Synchronisation and precise timing in packet networks
IP/MPLS and Ethernet packet optical networks are now a widely deployed technology and are being applied in all network segments and should therefore be able to support all types of network applications. Replacing the circuit switched synchronous SDH/SONET networks does however represent a number of challenges, where delay and synchronization are among the most prominent. E.g. mobile networks have strict requirements to accuracy of both frequency and time references. In synchronous networks this is solved using inherent synchronization mechanism of the network. In packet networks however, delay becomes unpredictable because of the asynchronous nature of these networks. Depending on the specific application, mechanisms and several standards and variants of standards exist for supporting the different synchronization requirements in packet networks. Rather than solving the timing problem for specific applications, a network should be designed more general, being able to support both current as well as future network applications. TransPacket brings a general and future proof solution to the delay and synchronization problem in packet networks through its novel fusion network technology (also known as integrated hybrid). The technology is based on Ethernet packet transport, but as for the synchronous SDH/SONET circuit networks, transport is fully predictable, enabling synchronization and zero packet loss. The technology is still fully compatible with Ethernet, with the throughput and cost efficiency known from the packet networks.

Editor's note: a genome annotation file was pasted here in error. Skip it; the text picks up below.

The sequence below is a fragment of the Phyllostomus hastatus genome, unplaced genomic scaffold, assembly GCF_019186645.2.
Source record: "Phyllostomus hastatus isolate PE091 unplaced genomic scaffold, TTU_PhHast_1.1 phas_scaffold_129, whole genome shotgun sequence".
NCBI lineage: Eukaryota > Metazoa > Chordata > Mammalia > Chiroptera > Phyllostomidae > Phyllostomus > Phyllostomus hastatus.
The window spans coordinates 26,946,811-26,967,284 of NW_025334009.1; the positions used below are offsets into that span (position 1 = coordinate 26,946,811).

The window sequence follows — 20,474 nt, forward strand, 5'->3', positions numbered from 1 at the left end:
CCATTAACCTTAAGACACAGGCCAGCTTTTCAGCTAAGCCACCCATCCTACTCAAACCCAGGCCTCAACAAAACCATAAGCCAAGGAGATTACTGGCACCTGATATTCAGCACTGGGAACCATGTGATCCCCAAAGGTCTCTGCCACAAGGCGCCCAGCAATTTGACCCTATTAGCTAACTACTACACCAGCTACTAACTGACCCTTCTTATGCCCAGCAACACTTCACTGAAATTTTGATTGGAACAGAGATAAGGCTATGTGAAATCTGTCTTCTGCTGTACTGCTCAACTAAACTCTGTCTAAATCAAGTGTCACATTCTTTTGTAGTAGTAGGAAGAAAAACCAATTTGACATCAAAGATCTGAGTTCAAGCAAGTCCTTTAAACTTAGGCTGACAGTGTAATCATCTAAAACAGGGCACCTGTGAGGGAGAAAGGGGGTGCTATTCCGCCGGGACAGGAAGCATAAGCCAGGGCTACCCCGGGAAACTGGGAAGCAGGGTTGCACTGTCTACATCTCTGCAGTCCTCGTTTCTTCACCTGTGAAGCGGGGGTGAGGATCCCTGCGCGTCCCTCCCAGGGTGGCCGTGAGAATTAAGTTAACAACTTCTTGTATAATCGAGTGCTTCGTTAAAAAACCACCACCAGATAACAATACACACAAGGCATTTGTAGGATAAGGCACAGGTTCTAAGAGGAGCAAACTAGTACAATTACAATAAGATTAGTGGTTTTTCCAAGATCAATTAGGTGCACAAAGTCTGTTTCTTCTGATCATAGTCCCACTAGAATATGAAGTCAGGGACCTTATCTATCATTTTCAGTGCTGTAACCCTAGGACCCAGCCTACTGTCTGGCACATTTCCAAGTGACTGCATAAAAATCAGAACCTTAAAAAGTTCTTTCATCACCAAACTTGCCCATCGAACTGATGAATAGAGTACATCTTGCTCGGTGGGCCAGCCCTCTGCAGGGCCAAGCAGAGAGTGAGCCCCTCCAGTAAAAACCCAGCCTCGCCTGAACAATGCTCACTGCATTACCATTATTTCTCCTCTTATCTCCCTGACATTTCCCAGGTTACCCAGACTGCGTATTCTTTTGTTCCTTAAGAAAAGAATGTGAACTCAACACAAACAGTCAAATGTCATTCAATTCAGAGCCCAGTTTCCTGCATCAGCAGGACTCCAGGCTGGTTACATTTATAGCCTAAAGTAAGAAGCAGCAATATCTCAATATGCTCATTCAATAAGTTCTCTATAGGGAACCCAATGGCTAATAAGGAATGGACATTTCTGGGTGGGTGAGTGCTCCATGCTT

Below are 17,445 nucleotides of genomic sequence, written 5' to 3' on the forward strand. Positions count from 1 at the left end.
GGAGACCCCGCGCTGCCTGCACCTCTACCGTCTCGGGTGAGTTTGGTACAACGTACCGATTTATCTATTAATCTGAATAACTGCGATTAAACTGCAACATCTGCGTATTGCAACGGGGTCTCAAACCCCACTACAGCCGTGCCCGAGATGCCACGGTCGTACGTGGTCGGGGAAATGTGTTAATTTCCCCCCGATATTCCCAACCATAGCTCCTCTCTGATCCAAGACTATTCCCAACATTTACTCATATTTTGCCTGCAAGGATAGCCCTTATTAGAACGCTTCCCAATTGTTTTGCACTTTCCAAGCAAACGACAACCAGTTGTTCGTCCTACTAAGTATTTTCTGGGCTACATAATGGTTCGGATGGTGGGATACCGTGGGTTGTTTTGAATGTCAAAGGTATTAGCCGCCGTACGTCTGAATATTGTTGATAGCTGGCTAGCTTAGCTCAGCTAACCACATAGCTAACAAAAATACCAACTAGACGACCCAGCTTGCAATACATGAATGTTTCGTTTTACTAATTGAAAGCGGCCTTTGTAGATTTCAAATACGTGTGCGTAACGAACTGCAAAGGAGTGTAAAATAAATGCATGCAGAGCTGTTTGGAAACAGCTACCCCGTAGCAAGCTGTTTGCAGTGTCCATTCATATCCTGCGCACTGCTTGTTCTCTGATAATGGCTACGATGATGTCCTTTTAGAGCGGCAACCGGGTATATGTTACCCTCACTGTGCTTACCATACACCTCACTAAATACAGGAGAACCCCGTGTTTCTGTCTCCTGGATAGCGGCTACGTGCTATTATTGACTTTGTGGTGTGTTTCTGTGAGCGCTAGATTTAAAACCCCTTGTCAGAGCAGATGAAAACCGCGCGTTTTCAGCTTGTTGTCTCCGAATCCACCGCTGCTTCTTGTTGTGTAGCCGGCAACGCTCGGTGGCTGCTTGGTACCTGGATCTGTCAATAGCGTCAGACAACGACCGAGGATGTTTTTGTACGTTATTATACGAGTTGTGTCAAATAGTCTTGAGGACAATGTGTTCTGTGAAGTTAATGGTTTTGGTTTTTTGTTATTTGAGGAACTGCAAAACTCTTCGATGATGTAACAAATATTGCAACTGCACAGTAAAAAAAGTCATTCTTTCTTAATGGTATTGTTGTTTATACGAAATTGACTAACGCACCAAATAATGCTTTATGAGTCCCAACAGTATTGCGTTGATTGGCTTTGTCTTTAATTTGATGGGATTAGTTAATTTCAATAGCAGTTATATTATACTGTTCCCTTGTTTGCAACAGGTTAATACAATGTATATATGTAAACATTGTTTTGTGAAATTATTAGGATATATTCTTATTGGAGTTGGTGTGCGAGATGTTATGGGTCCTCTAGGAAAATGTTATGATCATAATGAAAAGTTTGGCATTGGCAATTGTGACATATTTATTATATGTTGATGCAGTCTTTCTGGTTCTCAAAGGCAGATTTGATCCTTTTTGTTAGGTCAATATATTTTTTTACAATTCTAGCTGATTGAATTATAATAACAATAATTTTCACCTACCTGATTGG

This whitepaper gives an overview of synchronization and delay requirements for a selection of applications. In light of this, the implications on the network design and requirements to equipment are discussed. We then explain the basics of mechanisms that typically are applied in pure packet networks, synchronous Ethernet (SyncE) which is physical layer (L1) based, and the Precision Time Protocol (PTP, IEEE 1588, G.8265) which relies on packet layer synchronization. We then show how TransPacket brings a more general and future proof solution with the fusion network technique, meeting synchronization and stringent timing challenges as well as other future challenges related to supporting circuit properties in packet optical networks.